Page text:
'I didn’t want to lose him if I could find a way around it'
June 13, 2013
Two months short of five years.
That’s how long Sgt. Michael Farris, a utility information specialist within the Department of the Physical Plant at IU said his last tour of duty in the National Guard lasted. Farris had just returned from another deployment a year before in 2006 -- but, duty called again.
So, like many times before, Farris packed his bags and put his life on hold -- leaving his family, friends and job with the Physical Plant behind.
Manager of the utility information group Lee Walters said losing Farris to another tour of duty was a major hit to operations in their department. Based at the Central Heating and Cooling Plant, the utility information group is the central clearinghouse for information about utilities on IU campuses.
For Walters, Farris being deployed meant losing one of her best employees. She said he was one of the best at locating, metering, documenting and mapping utilities.
“Before the group was formed, he was kind of a one-man operation,” Walters said. “I really didn’t want to lose him if I could find a way around it. We agreed we would just kind of pick up the load.”
So the team divided his work between Walters and the other employees in the group. One year went by, then two, then three. Even when Farris had been gone for four years, Lee kept Farris’ position waiting for when he returned from his tour of duty. She kept his nameplate on his desk as a placeholder, eventually changing it to “active.” When people would come by and ask about him, Walters would just say the department was waiting for him to come back.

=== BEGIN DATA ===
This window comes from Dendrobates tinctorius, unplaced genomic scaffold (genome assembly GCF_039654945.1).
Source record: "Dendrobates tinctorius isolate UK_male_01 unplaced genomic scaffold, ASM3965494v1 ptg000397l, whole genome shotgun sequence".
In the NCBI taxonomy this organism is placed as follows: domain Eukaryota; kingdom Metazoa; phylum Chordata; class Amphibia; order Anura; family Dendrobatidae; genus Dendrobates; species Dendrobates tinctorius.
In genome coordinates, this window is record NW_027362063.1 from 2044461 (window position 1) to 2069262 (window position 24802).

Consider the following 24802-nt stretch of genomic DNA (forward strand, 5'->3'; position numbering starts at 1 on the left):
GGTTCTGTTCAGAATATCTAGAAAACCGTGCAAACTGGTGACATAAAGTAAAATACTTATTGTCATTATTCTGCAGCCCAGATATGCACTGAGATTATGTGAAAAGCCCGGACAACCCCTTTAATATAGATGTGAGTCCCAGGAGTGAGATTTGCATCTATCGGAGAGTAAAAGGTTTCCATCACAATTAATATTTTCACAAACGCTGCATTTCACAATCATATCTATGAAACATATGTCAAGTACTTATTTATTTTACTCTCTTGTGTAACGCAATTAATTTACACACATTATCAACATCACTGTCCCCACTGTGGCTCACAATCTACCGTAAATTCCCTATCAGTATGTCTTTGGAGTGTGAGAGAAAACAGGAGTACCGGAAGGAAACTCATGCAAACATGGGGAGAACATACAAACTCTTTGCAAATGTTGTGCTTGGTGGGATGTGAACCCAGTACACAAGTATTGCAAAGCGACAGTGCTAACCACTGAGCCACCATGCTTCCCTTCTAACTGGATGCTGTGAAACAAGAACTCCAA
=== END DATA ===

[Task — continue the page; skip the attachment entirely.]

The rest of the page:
“I always felt like what he was doing was so much more important, so that’s why we worked with him,” Walters said.
It was that kind of compassion for Farris’ extenuating circumstances that led to Walters receiving multiple awards. Two months after Farris got back from that tour of duty in 2012, he nominated Walters for the Employer Support of the Guard and Reserve’s “Patriot Award.” The award recognizes employers who provide support for their employees in the service, which includes granting time off before and prior to employment.
In May, Walters was recognized again by the Indiana committee of ESGR with the “Above and Beyond Award.” Walters, along with more than 30 other local employers, were honored for going beyond the standards set by the Uniformed Services Employment and Reemployment Rights Act (USERRA), which helps protect job rights and benefits for those in the armed forces.
Walters said making sure Farris had his job to come home to was a no-brainer for her.
“I never felt like we were put out because he was gone. I told him, you do what you have to do. I just wanted him to know I was behind him 100 percent,” Walters said.
Although Farris cannot get those years back that he spent away from everything that he knew and loved, he was reassured by being able to slide right back into his old routine with the utility information group.
“I was gone almost five years. Not only her, but the entire department covered for me while I was gone,” Farris said.
“She takes care of us. She watches out for every one of us in here, you know? She has our best interest at heart, and we all work together.”